What is the Need to Delete a Helm Deployment?

Helm deployment is quite a complex feature. Thus, there is a chance of mistakes while deploying. For example, if you need to change your default name and add a new name, you may delete your existing file. In addition, there may be multiple copies of the same Helm deployment, so it becomes essential that you delete the copies.

There is a way to delete the Helm deployment, which is discussed ahead. Besides, multiple Helms may exist with the same name but different Namespaces. So, choose the one concerned to you carefully before deleting it.

Find the Helm deployment with your Namespace. You can do so with the help of the following command:

Helm list –Namespace <Namespace_name>

To find the correct Helm, list all the Namespaces. You can use:

Helm list –all-Namespaces

To run the uninstallation process, use the following command:

Helm uninstall <deployment name> –Namespace <Namespace_name>


Helm uninstall <deployment name> –Namespace <Namespace_name>

  1. You will get a confirmation message that the concerned deployment is removed.
  2. You can even check by typing the Helm list to see if the file exists or not.

What is a Namespace in Kubernetes?

A namespace is a sub-clusters created under a particular cluster. However, these are distinct from each other and also connected. The resource name should be unique within a namespace but should not be different across namespaces. There is no limit to creating namespaces.

The basic three Namespaces created under the Kubernetes are:

  1. Default – As the name signifies, a default virtual cluster is where every Kubernetes resource is stored. You can create different Namespaces after the default Namespace. Till then, every cluster is stored under the default Namespace.
  2. Kube–system – It is used for Kubernetes components. It is recommended to avoid using these.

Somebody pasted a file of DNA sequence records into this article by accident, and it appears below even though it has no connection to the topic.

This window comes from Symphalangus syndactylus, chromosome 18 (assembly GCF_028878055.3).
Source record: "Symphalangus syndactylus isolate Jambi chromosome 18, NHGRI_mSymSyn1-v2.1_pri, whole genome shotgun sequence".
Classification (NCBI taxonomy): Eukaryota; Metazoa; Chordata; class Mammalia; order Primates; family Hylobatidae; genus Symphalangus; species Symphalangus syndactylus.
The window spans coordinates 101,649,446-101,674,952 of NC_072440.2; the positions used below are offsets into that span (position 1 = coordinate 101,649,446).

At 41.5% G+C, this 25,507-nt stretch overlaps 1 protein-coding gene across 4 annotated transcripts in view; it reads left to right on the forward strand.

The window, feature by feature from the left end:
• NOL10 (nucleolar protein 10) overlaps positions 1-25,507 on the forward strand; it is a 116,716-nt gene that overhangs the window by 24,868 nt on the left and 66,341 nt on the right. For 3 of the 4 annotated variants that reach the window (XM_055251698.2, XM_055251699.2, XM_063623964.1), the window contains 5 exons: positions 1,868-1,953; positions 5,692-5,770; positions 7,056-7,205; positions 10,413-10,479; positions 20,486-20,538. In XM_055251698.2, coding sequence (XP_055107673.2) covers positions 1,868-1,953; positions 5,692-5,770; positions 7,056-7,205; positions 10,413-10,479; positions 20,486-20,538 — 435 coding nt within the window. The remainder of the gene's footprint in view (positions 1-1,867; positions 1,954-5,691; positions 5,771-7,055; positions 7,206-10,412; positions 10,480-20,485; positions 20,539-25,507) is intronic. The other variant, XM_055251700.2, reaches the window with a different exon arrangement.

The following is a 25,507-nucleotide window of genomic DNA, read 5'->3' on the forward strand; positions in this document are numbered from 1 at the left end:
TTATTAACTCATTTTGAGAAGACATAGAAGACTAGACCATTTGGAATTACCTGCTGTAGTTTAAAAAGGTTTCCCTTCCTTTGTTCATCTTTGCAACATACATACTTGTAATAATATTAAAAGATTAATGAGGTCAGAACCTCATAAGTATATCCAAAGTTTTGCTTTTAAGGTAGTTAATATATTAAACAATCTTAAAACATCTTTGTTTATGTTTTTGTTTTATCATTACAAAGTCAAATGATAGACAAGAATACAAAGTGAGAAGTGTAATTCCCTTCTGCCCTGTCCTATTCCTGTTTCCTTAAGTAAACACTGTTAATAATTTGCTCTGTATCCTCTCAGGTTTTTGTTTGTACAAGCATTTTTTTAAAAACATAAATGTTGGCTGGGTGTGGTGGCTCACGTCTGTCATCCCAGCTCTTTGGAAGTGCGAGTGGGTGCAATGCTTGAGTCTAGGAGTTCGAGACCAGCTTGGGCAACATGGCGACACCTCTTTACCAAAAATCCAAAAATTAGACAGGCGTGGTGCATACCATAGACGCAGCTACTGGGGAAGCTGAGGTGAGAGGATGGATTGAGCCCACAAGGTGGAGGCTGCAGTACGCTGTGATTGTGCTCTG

3. Kube-public – It is mostly used for public resources.

Benefits of Multiple Kubernetes Namespaces

The need for Namespaces arises to divide and control a large software. It becomes very easy for smaller teams to focus on a particular functionality of the software. Besides, there are various benefits of having multiple Namespaces that are as follows:

Check on resource movement

You can assure that all the Namespaces are getting the required resources by using the policy-driven resource limits on Namespaces. In addition, it prevents the accumulation of all resources by one Namespace.

Check on permission to access

You can determine the roles that a particular Namespace can behold so that authorized users can get the right unmodified information securely.

Distinction between various platforms

You can check on the changes that a particular platform makes in its Namespaces throughout its lifetime. It is what is called freedom to perform operations on a platform. You do not have to bother other users and their Namespaces.

Enhanced performance

The overall speed of the search engine on the Kubernetes API is enhanced. There would be no latency and buffering at all. In addition, the cluster gets divided into different Namespaces under different project heads.

What is the Need to Delete a Namespace?

If you have deleted a deployment but not the Namespace, all your residing components are still there. So, to completely delete a Namespace, you have to run different commands, including kubectl commands. If the existing Namespace is no longer of use to you and you want to create a better one, you may need to delete the existing one.

How to Delete a Namespace?

Consider the steps given below to delete a Namespace:

  1. Firstly, you have to get the list of all Namespaces. The command for doing so is as follows:

kubectl get Namespace

  1. Now, you get the output having a list that contains all Namespaces, their activity status, and their active period.
  2. To delete a specific Namespace, you need to run the following command:

kubectl delete <Namespace name>

  1. The Namespace is deleted. You get a confirmation message on screen,


Helm is big software with multiple Namespaces and clusters stored in it. It may be possible that there are multiple Helm releases with the same name but different Namespaces. Therefore, it is necessarily important that you identify your Helm. You have to consider and revise before attempting to delete any Helm deployment or Namespace.

Helm is the ideal way to create, share, and find software on Kubernetes. You can use the repository to find a Helm chart for your use. It is available in the Artifacts hub of Kubernetes Packages. They have a collection of more than 2000 packages and 38119 releases.

We hope that through this article you have understood why you may need to delete a helm deployment and Namespace, and also, how you can delete them easily by following just a few steps.